YOU ARE HERE: LAT HomeCollections


Double-barreled firepower

With 'Bandidas,' Salma Hayek and Penelope Cruz, friends but never costars, descend on Mexico for an outlaw comedy directed by two Norwegian first-timers. Sounds like someone better rouse the sheriff.

January 23, 2005|Reed Johnson | Times Staff Writer

Chocolate, Mexico — It's one of the most urgent questions facing men of a certain age today, particularly in Latin American countries, a question that strikes at one's core values and affirms one's identity as a soccer-mad, tequila-swigging, red-blooded varon.

That question is: Salma or Penelope?

And here, off a dusty desert road in the middle of nowhere, a Hollywood film crew may be about to find some answers.

Not that "Bandidas," a western comedy-drama that bills itself as a feminized, Mexicanized "Butch Cassidy and the Sundance Kid," is notable only for its made-in-P.R.-marketing-heaven tandem of Salma Hayek and Penelope Cruz, the two hottest actresses in the Spanglish-speaking world today. "Bandidas" also may be the first cowboy flick to feature a playwright (Sam Shepard) and a country singer (Dwight Yoakam) known for their sly methods of tweaking the myths and mannerisms of Marlboro Country.

And it's surely the first revisionist western to be directed by not one but two thirtysomething Norwegians, Espen Sandberg and Joachim Roenning. Childhood friends who grew up near Oslo making videos of exploding "Star Wars" figurines, their biggest prior claim to fame was a beer commercial starring a dog.

But just as "Butch Cassidy" derived much of its appeal from the sculpted cheekbones and ricocheting wisecracks of Paul Newman and Robert Redford, "Bandidas" clearly is hitching its wagon to Hayek and Cruz, whose superficial similarities (Latina, brunet, petite, pulchritudinous) have made them the subject of fierce partisan debates in chat rooms and bars across three continents. The film is expected to be released later this year by 20th Century Fox.

Visiting the "Bandidas" set, it's evident that Hayek and Cruz have established their version of the Newman-Redford rapport: mutual friendship and regard, camouflaged by constant onscreen bickering and one-upmanship. Between takes, they're thick as thieves: whispering together, laughing at each other's jokes, even sharing puffs on the same cigarette. "We share everything except boyfriends," Cruz deadpans. But the minute the cameras roll, the fur starts flying again.

"We have a huge catfight," Cruz says gleefully during a break from shooting, "and then we physically hit each other a few times during the movie." Hayek, for her part, makes it clear that she gives as good as she gets, on screen and off. "I do tease her a lot, and she puts up with it," Hayek says. "She's a trouper."

With a script co-written by French impresario Luc Besson, who is producing the movie with Ariel Zeitoun, and a polyglot crew from France, Norway, Mexico and the U.S., "Bandidas" takes a slightly cockeyed look at the Old West (via south of the border) as a place where not all men were manly and not all women were schoolmarms, saloon tarts or helpless nitwits in petticoats and parasols.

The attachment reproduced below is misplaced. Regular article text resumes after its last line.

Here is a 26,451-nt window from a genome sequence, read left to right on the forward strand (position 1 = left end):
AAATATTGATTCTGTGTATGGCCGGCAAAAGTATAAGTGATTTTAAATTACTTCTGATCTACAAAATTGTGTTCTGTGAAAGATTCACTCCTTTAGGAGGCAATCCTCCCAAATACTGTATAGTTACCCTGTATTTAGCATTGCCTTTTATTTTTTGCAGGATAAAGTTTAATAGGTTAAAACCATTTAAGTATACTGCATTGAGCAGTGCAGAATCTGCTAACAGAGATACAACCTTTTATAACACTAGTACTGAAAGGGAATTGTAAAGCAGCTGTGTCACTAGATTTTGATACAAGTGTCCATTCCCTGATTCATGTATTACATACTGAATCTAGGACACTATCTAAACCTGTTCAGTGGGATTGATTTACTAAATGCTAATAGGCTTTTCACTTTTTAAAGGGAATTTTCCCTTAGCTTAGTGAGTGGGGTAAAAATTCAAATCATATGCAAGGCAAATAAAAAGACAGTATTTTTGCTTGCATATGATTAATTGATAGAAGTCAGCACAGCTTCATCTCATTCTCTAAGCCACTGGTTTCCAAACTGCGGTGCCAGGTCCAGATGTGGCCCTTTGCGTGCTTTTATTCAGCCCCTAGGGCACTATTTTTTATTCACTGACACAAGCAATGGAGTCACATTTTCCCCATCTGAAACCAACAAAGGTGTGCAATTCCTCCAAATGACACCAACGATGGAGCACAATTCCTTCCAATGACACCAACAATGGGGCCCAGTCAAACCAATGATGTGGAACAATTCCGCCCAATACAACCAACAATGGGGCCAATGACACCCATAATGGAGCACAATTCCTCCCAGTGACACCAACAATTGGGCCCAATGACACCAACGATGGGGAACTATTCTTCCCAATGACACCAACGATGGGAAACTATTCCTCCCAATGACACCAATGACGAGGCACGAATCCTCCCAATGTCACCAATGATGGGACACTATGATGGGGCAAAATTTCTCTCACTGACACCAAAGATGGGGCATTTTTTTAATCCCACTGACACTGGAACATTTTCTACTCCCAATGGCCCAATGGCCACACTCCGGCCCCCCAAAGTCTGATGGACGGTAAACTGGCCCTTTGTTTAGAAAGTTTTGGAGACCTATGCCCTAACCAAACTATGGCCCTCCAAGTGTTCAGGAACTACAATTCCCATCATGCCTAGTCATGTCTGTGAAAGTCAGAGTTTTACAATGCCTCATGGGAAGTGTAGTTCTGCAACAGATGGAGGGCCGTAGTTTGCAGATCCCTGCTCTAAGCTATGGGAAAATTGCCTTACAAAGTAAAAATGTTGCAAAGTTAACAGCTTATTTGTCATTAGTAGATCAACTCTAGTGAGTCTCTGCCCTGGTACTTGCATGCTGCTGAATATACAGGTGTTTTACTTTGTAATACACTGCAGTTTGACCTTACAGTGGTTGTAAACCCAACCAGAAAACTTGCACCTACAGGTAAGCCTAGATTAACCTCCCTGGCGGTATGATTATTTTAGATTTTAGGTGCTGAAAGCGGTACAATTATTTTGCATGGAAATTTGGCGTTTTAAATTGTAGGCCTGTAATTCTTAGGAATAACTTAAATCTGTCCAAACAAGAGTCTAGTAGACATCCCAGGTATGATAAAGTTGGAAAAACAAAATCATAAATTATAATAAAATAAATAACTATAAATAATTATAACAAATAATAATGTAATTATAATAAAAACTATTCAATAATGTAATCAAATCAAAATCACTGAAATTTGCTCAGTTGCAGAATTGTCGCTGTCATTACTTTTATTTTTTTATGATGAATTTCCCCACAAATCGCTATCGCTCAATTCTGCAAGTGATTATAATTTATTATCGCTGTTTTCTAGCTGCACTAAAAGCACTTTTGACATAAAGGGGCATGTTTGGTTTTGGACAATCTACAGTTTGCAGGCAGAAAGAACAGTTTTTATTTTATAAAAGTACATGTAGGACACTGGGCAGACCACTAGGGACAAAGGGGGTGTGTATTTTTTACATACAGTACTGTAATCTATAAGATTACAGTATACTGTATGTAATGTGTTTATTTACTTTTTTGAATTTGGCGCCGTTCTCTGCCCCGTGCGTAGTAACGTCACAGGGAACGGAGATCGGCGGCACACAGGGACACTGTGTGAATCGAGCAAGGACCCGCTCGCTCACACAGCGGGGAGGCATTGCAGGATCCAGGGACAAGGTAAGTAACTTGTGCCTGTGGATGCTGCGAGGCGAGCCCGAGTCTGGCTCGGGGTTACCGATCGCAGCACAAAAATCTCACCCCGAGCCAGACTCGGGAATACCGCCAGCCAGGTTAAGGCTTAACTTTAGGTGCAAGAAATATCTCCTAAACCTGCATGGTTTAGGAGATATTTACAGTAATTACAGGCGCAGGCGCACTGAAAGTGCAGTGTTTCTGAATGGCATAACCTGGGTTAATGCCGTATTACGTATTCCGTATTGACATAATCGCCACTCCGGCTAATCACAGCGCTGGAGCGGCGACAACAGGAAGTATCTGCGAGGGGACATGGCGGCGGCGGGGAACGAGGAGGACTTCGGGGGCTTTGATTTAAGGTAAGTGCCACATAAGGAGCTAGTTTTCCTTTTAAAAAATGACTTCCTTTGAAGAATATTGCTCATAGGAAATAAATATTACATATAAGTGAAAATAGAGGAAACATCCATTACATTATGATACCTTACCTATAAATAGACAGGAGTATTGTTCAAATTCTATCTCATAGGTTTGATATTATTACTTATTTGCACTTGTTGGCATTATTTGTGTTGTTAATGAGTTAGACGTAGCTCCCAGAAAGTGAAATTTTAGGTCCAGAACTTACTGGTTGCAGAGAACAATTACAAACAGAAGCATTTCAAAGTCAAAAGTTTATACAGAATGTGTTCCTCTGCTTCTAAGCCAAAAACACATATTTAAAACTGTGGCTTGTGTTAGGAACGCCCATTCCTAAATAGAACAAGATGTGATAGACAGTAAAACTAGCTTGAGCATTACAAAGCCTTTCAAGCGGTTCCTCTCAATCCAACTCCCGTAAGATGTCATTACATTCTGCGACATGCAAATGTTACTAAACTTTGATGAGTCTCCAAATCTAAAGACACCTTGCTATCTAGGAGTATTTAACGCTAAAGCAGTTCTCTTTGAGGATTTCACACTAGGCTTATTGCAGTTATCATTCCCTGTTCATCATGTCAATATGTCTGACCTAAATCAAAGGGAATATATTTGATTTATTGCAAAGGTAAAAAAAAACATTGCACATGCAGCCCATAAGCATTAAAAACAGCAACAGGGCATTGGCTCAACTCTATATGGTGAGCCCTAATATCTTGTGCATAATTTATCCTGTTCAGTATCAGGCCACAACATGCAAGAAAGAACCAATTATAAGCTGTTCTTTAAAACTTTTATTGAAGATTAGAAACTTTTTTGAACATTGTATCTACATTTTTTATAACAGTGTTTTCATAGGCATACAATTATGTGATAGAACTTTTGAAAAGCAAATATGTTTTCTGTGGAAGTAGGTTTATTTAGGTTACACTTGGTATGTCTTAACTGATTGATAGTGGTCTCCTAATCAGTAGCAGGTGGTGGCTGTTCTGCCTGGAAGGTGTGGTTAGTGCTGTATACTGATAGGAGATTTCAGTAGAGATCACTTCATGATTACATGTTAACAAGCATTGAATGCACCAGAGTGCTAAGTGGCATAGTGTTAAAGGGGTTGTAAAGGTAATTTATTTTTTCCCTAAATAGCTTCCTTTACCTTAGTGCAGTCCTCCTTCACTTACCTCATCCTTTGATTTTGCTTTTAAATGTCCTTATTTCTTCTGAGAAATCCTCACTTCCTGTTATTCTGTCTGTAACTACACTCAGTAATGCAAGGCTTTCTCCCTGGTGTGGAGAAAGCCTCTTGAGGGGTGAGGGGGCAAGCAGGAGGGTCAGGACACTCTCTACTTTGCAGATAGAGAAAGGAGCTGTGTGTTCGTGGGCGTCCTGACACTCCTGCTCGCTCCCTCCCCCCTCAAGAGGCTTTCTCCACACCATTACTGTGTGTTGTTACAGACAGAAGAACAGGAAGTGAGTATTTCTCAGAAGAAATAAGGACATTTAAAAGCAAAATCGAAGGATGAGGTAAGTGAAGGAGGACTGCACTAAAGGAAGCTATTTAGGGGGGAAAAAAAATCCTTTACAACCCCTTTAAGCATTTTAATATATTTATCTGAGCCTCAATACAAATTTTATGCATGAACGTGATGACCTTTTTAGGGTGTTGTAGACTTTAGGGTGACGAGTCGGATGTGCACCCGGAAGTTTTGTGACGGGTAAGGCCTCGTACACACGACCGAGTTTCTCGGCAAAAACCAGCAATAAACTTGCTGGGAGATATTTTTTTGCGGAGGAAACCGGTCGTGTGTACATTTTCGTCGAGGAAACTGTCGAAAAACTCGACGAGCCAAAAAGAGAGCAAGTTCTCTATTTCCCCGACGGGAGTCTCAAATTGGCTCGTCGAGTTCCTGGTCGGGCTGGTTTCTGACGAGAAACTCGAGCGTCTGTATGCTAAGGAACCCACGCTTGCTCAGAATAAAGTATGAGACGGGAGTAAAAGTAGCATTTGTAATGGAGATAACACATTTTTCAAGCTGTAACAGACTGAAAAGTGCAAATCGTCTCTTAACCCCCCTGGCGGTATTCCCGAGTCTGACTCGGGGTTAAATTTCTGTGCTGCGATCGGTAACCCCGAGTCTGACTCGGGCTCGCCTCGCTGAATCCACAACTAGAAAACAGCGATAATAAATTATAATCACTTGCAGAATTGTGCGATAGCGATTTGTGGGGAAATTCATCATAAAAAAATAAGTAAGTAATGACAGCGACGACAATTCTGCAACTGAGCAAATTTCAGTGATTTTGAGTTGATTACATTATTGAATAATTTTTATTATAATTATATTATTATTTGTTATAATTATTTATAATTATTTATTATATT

Set in Mexico in 1888, the movie spins off the stormy relationship between Sara Sandoval (Hayek), the prim, European-educated offspring of landed gentry, and Maria Alvarez (Cruz), a peasant farmer's daughter. The misfits are thrown together when some hired hands working for the railroad robber barons, led by a dandyish gunslinger with a seriously warped sense of humor (Yoakam), steal the women's land and murder their loved ones. Though they dislike each other at first, Sara and Maria reluctantly join forces to settle their scores, with the unexpected aid of a starchy Eastern railroad detective (Steve Zahn), whom they kidnap and treat as their boy toy.

In the end, Cruz's belching, off-color, seemingly not-too-swift farm girl is changed by her contact with Hayek's snooty, pampered aristocrat. The actresses say their friendship also has had a transforming effect.

"We really respect each other," Cruz says, "but if one asks a question to the other one, we know we're going to hear the truth. And I think that's why we are close friends and closer every day, because there's no B.S. in our relationship."

Hayek agrees. "I enjoy her. She's quite a character," she says of Cruz. "Other things that in other people would be neurotic or whatever, would be unbearable -- on her they're very graceful." Such as? Oh, dabbing up salt grains with little pieces of bread. Spilling the plots of TV serials. "She has this bad habit because she tells you the ending of every episode," Hayek says with feigned annoyance. Plus, Hayek says, "she's always talking on the phone, and I hate the phone."

"Bandidas" may help establish whether Hayek, 38, from Veracruz, Mexico, and Cruz, 30, a Madrid native, have attained the kind of star clout that translates into big opening-weekend box office and lucrative overseas sales. The critical consensus was that Hayek achieved an artistic breakthrough as Frida Kahlo in Julie Taymor's 2002 biopic. Cruz, who has made movies in at least three languages, was one of Europe's most popular and versatile young actresses years before the tabloids began drooling over her affair with Tom Cruise.

Los Angeles Times Articles